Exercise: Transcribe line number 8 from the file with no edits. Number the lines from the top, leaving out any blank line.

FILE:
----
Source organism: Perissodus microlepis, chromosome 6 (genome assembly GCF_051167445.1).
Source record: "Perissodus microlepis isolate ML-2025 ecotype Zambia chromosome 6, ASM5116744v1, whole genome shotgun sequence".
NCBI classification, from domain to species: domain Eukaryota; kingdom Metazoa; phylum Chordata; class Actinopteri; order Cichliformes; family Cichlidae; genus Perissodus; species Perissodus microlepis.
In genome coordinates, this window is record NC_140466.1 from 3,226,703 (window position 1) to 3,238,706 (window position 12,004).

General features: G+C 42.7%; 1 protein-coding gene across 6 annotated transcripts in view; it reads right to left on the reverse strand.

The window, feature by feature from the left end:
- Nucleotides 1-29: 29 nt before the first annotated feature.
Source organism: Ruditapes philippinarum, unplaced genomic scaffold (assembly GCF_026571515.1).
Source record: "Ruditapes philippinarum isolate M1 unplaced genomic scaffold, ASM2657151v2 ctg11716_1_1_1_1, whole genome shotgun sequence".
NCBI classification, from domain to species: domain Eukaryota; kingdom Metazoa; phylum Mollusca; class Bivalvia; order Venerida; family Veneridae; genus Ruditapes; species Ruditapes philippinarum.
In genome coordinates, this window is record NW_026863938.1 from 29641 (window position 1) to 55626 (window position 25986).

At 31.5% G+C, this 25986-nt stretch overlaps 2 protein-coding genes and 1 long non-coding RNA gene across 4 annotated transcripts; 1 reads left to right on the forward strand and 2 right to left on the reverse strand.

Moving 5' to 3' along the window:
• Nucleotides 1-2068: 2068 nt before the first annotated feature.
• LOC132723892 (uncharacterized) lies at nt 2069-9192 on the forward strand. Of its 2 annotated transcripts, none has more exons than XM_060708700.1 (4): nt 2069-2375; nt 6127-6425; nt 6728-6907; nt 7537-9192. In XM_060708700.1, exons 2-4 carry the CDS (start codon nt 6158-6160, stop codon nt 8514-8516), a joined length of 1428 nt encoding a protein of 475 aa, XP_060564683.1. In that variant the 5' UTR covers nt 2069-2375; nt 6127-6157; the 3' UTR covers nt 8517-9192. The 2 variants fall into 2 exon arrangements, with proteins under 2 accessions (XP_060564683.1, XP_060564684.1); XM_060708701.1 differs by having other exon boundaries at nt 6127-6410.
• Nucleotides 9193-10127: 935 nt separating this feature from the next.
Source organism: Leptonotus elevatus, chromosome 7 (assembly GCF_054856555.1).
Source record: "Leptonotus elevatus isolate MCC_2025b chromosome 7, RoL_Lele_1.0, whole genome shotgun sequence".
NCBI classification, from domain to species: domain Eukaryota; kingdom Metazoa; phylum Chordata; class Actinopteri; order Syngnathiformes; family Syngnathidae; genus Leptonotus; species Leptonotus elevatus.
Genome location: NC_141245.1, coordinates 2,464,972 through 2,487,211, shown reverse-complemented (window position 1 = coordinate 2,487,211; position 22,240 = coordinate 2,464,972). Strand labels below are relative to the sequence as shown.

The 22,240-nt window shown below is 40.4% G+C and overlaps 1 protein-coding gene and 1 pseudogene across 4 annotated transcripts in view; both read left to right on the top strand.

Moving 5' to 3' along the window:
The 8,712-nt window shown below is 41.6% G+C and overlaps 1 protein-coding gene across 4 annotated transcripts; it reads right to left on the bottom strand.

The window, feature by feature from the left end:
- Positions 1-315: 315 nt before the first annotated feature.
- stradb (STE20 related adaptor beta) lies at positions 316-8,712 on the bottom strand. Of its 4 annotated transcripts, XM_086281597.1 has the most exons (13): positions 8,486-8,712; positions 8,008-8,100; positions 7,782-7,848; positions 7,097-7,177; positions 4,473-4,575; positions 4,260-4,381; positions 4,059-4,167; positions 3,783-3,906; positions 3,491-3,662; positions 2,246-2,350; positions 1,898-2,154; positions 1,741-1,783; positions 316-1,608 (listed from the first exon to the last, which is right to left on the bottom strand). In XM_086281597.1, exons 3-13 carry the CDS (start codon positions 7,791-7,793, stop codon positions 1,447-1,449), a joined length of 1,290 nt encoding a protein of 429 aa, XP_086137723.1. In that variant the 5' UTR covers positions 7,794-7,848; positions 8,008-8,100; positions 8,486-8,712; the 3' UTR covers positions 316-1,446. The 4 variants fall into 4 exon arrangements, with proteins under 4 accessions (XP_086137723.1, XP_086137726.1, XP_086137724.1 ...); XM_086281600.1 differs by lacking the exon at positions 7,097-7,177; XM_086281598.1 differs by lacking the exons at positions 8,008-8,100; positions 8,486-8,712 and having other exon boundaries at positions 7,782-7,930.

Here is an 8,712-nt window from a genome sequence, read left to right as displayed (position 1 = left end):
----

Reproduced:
Source organism: Ruditapes philippinarum, unplaced genomic scaffold (assembly GCF_026571515.1).